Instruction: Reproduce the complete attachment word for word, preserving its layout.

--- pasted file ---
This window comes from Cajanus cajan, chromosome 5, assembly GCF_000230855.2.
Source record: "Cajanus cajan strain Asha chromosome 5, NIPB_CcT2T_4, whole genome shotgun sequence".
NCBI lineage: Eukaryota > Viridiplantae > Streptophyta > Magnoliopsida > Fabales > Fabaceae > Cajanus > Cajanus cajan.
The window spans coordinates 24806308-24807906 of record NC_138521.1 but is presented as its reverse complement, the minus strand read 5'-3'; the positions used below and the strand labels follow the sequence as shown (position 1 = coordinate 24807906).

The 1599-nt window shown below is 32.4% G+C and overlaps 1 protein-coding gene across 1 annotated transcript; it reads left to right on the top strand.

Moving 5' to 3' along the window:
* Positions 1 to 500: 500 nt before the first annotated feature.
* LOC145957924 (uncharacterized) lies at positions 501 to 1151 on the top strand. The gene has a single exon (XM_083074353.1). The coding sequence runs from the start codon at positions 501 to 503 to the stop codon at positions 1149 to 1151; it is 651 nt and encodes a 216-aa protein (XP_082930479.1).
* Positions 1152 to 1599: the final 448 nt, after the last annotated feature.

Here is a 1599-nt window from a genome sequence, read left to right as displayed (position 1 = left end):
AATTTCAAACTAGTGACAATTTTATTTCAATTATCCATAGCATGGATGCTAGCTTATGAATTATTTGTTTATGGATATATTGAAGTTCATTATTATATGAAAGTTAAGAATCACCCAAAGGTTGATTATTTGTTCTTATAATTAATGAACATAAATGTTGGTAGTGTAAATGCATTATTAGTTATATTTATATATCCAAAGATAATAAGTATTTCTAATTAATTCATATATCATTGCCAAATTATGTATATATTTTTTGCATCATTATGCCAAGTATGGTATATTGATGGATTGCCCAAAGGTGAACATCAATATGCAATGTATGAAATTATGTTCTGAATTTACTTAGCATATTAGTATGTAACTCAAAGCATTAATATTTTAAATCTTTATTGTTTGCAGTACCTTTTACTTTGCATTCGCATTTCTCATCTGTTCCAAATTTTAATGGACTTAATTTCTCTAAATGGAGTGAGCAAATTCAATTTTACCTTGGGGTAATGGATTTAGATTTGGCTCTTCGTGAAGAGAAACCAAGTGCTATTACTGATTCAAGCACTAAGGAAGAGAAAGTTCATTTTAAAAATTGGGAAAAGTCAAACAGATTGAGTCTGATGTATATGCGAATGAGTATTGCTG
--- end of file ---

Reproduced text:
This window comes from Cajanus cajan, chromosome 5, assembly GCF_000230855.2.
Source record: "Cajanus cajan strain Asha chromosome 5, NIPB_CcT2T_4, whole genome shotgun sequence".
NCBI lineage: Eukaryota > Viridiplantae > Streptophyta > Magnoliopsida > Fabales > Fabaceae > Cajanus > Cajanus cajan.
The window spans coordinates 24806308-24807906 of record NC_138521.1 but is presented as its reverse complement, the minus strand read 5'-3'; the positions used below and the strand labels follow the sequence as shown (position 1 = coordinate 24807906).

The 1599-nt window shown below is 32.4% G+C and overlaps 1 protein-coding gene across 1 annotated transcript; it reads left to right on the top strand.

Moving 5' to 3' along the window:
* Positions 1 to 500: 500 nt before the first annotated feature.
* LOC145957924 (uncharacterized) lies at positions 501 to 1151 on the top strand. The gene has a single exon (XM_083074353.1). The coding sequence runs from the start codon at positions 501 to 503 to the stop codon at positions 1149 to 1151; it is 651 nt and encodes a 216-aa protein (XP_082930479.1).
* Positions 1152 to 1599: the final 448 nt, after the last annotated feature.

Here is a 1599-nt window from a genome sequence, read left to right as displayed (position 1 = left end):
AATTTCAAACTAGTGACAATTTTATTTCAATTATCCATAGCATGGATGCTAGCTTATGAATTATTTGTTTATGGATATATTGAAGTTCATTATTATATGAAAGTTAAGAATCACCCAAAGGTTGATTATTTGTTCTTATAATTAATGAACATAAATGTTGGTAGTGTAAATGCATTATTAGTTATATTTATATATCCAAAGATAATAAGTATTTCTAATTAATTCATATATCATTGCCAAATTATGTATATATTTTTTGCATCATTATGCCAAGTATGGTATATTGATGGATTGCCCAAAGGTGAACATCAATATGCAATGTATGAAATTATGTTCTGAATTTACTTAGCATATTAGTATGTAACTCAAAGCATTAATATTTTAAATCTTTATTGTTTGCAGTACCTTTTACTTTGCATTCGCATTTCTCATCTGTTCCAAATTTTAATGGACTTAATTTCTCTAAATGGAGTGAGCAAATTCAATTTTACCTTGGGGTAATGGATTTAGATTTGGCTCTTCGTGAAGAGAAACCAAGTGCTATTACTGATTCAAGCACTAAGGAAGAGAAAGTTCATTTTAAAAATTGGGAAAAGTCAAACAGATTGAGTCTGATGTATATGCGAATGAGTATTGCTG